This is the topic for any non-beginner discussion around lesson 6. It won’t be actively monitored by Jeremy or I tonight, but we will answer standing questions in here tomorrow (if needed).

When we have small batches the lr_find has nothing to really work off so it doesn’t give great suggestions. Could we just add the GradientAccumalation callback in the lr_find code?

Or is changing `num_it`

(which effects the number of epochs) be changed ?

What is the best way to deal with small batches?

Can the DataBlock API pull batches from the DataSet using slices rather than one at a time when not shuffled? I found this situation when generating the fixed features for ROCKET time series classification.

@Pomo I’m going to show an example with this for combining fastai2 tabular and NumPy tommorow (writing the blog now).

Something Jeremy said is that if you see overfitting, instead of taking the best model, re-train with the `n_epochs`

equal to the epoch the learner starts to overfit (retrain the `cnn_learner`

with 8 epochs instead of 12 epochs)

Is there a reason to this? Jeremy said something like you want the learner to have a low learning rate at the final steps, but I don’t see how that impacts the performance of the final model. Has anyone done any experiments with using the `SaveModelCallback`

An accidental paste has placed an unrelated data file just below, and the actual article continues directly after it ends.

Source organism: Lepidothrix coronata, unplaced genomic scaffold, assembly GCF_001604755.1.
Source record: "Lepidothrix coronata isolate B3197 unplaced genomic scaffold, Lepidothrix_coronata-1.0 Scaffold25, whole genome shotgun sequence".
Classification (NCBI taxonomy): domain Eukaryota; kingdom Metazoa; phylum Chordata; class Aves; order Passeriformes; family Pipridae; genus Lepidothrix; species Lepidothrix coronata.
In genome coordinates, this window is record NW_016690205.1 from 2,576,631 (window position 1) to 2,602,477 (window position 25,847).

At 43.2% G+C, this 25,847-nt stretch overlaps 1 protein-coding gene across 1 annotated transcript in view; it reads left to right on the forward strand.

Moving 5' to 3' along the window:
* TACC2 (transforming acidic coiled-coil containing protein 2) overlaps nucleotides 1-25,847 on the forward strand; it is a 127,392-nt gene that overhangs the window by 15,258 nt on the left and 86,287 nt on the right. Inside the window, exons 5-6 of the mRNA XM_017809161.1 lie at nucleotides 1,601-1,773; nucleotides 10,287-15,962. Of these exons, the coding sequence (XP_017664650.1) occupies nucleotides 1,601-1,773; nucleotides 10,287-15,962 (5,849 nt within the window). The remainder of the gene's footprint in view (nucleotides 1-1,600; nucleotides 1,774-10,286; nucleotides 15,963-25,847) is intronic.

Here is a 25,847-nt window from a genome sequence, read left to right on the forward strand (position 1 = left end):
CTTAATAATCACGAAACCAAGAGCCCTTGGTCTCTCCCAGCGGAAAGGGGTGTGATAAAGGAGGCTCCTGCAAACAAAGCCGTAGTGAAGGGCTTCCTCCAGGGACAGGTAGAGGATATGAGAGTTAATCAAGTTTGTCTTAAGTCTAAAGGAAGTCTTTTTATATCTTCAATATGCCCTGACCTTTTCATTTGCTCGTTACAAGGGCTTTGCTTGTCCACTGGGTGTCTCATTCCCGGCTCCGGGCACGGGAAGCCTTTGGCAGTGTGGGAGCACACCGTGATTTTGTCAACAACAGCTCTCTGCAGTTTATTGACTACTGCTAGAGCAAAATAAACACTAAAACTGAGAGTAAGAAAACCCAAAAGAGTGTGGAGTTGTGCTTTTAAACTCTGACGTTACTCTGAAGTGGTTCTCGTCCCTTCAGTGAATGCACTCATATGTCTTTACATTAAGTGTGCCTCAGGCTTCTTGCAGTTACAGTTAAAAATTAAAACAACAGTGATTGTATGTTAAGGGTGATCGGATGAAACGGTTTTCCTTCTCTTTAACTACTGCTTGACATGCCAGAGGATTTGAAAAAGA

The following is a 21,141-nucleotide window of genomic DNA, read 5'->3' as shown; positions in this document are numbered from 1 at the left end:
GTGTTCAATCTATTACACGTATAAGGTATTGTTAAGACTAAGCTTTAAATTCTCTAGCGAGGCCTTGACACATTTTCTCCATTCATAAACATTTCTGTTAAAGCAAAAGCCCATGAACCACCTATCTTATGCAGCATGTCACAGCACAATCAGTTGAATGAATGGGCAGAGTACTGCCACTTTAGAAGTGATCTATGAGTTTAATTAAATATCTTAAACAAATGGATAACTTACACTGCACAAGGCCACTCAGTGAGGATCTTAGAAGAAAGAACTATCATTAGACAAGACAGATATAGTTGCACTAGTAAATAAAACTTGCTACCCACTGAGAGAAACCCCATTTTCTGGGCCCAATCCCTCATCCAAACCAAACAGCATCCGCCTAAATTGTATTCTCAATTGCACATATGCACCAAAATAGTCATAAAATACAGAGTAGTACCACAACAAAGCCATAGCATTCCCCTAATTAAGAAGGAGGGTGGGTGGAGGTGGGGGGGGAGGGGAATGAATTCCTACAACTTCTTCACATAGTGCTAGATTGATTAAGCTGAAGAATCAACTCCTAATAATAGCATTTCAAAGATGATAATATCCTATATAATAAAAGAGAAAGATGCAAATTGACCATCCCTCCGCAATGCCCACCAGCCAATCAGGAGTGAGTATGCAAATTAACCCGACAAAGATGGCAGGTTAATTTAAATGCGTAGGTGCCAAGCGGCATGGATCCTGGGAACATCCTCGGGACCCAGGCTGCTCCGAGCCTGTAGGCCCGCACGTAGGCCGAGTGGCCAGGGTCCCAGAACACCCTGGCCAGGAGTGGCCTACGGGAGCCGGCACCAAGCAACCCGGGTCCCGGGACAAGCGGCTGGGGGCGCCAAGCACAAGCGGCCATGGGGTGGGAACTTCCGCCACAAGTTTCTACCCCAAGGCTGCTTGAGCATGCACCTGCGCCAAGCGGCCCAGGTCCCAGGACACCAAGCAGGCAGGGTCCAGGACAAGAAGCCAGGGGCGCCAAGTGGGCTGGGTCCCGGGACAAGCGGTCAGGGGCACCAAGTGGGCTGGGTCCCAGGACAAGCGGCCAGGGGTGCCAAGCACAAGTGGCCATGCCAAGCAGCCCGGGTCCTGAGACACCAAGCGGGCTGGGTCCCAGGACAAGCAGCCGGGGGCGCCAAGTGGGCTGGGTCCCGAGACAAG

vs re-training at the “ideal” number of epochs?

Practically speaking, if this is the case, that would mean (assuming no time/resource constraints), it would always be better to let the learner train for a large number of epochs, then do one final training at reduced number of epochs to get the best model possible?

I’m reading the Cyclical learning rates paper and I want to know how they are used with adaptive optimizers like Adam. By my understanding, adaptive optimizers work by adapting the optimizer after every iteration. So how does that work with cyclical learning rates which also changes the learning rate after each iteration.

Say you are using Adam. You create an Adam optimizer as follows:

```
optimizer = torch.optim.Adam(model.parameters(), lr=0.001)
```

As you can see from the above example we are passing in a `learning_rate`

to the Adam optimizer. Now when we say Adam is an `adaptive optimizer`

i.e. it adjusts learning rate for each parameter, it is w.r.t. to this learning rate.

In this example, we chose `lr=0.001`

. In Adam, this `lr=0.001`

is multiplied with some value that is calculated using the higher order gradients (see algorithm code for details) for each parameter.

When we use `Cyclic Learning`

we are changing the learning rate that is being passed to Adam in the first place. It is like doing this:

```
optimizer = torch.optim.Adam(model.parameters(), lr=0.001)
# After one iteration get new_lr from cycle
optimizer = torch.optim.Adam(model.parameters(), lr=new_lr)
# After second iteration get new_lr from cycle
optimizer = torch.optim.Adam(model.parameters(), lr=0.001)
```

Ask for further clarification if needed.